The rules seem to change as soon as a player is deemed to be a “traitor”. No longer is it au fait to cheer for your team, but you must also engage in unpleasant chants against other sides.

While I think it is reductive to lay the blame at the door of Sky Sports and the Premier League, there is no doubt that since Italia ’90 there has been an acceptance that the sport should, and can be turned into an ongoing soap opera, in which sensational tales are used as oxygen to keep interest alive.

High drama | The sport has drifted further towards scandal, controversy and confrontation since its elevation to television fame and the formation of Sky Sports. (Image | The Telegraph)

Every week we have a new story to rail over: referees, goal-line technology, racism, sexism, homophobia and players as role models. After the wearying events at Stamford Bridge, when Chelsea came up against Manchester United, journalist Philippe Auclair asked the following question on Twitter: “Is the Premier League still about football, or just about narratives related to it, a screen on which to project neuroses and prejudice?”

I for one fear that more supporters can recite chapter and verse on certain scandals surrounding Wayne Rooney, than could tell us about the likes of Jock Stein or Charles Hughes.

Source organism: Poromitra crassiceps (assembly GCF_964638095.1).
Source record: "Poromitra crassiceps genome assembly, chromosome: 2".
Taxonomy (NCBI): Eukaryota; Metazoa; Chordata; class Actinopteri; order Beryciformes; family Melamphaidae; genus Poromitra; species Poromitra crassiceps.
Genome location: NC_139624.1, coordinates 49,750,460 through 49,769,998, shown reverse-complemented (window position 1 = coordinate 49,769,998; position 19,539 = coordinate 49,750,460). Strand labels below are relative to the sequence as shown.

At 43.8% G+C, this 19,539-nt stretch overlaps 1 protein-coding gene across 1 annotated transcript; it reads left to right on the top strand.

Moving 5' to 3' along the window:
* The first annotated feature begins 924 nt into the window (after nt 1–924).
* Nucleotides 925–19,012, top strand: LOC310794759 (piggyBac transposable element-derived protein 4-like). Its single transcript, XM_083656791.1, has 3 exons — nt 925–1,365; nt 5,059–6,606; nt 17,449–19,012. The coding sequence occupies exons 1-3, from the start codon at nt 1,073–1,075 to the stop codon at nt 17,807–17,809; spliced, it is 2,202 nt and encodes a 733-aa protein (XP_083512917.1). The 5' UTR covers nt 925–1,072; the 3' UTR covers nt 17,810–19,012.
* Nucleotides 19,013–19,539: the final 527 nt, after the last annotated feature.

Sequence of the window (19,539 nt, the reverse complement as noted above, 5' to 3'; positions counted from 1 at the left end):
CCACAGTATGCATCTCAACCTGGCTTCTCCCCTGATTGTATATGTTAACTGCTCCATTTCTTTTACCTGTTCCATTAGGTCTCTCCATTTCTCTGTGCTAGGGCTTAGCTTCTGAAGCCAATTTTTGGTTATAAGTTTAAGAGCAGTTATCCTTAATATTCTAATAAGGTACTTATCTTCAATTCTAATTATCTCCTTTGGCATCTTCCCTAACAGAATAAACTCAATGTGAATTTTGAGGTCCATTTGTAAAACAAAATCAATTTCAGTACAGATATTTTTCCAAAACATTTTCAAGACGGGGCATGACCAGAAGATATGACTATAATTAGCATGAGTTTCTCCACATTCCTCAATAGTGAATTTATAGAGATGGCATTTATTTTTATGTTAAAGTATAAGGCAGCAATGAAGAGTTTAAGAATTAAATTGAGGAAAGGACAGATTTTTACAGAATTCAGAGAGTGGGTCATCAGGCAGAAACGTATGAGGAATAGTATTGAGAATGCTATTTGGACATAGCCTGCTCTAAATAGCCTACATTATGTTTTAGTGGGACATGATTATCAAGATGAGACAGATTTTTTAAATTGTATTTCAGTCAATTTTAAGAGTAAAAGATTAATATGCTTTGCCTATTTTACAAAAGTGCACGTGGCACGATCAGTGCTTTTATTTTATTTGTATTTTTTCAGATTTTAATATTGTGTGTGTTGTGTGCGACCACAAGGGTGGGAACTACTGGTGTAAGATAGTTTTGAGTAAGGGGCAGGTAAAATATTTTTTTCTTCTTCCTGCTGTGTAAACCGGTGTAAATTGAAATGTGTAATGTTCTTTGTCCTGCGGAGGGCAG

This wallowing in emetic negativity stops so many from removing the blinkers and seeing that the world of football is bigger than the narrow concerns of their clubs. But such a large number of fans are cloaked in the demented zeal of winning no matter what that the cost that it can have to the game becomes irrelevant.

The distaste which many have for the aforementioned Suarez means that they will likely be robbed of the sheer joy of his sublime goal against Newcastle United at the weekend.

Whatever the faults in his character, if you are unable to find pleasure in the quality of this strike then you cannot be a true lover of the game (Magpies fans are exempt in this specific instance).

Two great demonstrations of football that I have witnessed in recent years were Cristiano Ronaldo‘s coruscating performance against Arsenal, in which he inspired Manchester United to a 3-1 victory in the Champions League.

Masterclass | Moments like this are what football is really about, not petty squabbles and insular club matters. (Image | The Guardian)

Not to be outdone, Lionel Messi‘s explosion of brilliance against the same opposition – in the same competition – during a 4-1 win was no less impressive. Any disappointment I felt as an Arsenal fan (and there was plenty of this) was superseded by the privilege of watching the game played to an astounding level of proficiency.

Yet I appear to be in a minority, and clubs that seem to stand for more than just winning, such as Real Sociedad and Crewe Alexandra, are an ever decreasing exception to the rule.

I am not naive enough to expect this paradigm to change. If you choose to dwell in a land of self-interest, in which the only things that matter in football are the ones that affect your club, that’s fine. But do not call yourself a football fan, because you aren’t one.

Have your say | Tweet the author | @TGEISH